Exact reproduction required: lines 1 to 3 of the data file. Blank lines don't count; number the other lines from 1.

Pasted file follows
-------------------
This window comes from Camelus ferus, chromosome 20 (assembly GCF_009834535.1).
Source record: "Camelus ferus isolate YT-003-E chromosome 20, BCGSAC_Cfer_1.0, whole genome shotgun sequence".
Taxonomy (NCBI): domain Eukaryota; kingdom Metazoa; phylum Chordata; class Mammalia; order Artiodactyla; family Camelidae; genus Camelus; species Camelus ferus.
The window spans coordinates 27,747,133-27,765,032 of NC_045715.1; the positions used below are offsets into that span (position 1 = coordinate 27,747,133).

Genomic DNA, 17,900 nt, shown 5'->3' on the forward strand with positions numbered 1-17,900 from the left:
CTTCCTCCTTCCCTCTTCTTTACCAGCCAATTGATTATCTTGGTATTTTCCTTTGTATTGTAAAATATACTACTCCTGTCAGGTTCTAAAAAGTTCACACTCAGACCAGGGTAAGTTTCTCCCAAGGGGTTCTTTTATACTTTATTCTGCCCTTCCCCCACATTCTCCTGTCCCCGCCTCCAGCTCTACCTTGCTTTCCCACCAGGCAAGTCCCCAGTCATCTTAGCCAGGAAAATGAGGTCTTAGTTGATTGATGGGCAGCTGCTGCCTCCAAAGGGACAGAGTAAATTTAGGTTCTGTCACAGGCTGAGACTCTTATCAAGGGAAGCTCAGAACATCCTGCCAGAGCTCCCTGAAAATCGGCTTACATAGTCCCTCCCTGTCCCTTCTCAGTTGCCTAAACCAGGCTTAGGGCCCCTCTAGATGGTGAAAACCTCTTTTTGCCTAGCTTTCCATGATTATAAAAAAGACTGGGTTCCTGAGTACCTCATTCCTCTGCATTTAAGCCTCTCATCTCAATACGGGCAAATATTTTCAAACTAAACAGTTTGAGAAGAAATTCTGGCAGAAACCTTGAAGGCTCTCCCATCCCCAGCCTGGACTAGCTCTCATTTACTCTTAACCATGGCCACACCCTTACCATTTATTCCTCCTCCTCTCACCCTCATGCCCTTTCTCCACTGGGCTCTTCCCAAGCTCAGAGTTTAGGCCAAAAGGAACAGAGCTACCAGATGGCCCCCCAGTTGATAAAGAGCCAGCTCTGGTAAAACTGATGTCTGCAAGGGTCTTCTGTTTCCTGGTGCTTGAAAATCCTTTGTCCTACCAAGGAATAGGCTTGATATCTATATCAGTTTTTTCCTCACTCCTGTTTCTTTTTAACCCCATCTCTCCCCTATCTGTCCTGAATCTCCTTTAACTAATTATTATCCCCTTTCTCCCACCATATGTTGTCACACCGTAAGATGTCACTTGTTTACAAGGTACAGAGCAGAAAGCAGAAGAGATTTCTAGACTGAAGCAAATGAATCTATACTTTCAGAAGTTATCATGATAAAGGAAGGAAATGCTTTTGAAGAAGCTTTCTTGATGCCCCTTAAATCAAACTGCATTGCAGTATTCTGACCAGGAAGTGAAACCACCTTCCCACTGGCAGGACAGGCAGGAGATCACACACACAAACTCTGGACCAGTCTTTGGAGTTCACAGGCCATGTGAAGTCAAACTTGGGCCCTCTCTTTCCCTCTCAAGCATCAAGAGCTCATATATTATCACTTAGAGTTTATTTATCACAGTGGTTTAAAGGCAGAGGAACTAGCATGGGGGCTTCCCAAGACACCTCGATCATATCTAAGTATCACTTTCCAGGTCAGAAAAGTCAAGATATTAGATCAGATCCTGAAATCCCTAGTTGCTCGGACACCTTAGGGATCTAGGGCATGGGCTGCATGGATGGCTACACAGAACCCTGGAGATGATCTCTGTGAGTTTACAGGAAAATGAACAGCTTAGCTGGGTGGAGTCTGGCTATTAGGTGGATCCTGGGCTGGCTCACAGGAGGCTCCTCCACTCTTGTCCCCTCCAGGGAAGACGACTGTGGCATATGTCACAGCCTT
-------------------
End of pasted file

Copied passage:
This window comes from Camelus ferus, chromosome 20 (assembly GCF_009834535.1).
Source record: "Camelus ferus isolate YT-003-E chromosome 20, BCGSAC_Cfer_1.0, whole genome shotgun sequence".
Taxonomy (NCBI): domain Eukaryota; kingdom Metazoa; phylum Chordata; class Mammalia; order Artiodactyla; family Camelidae; genus Camelus; species Camelus ferus.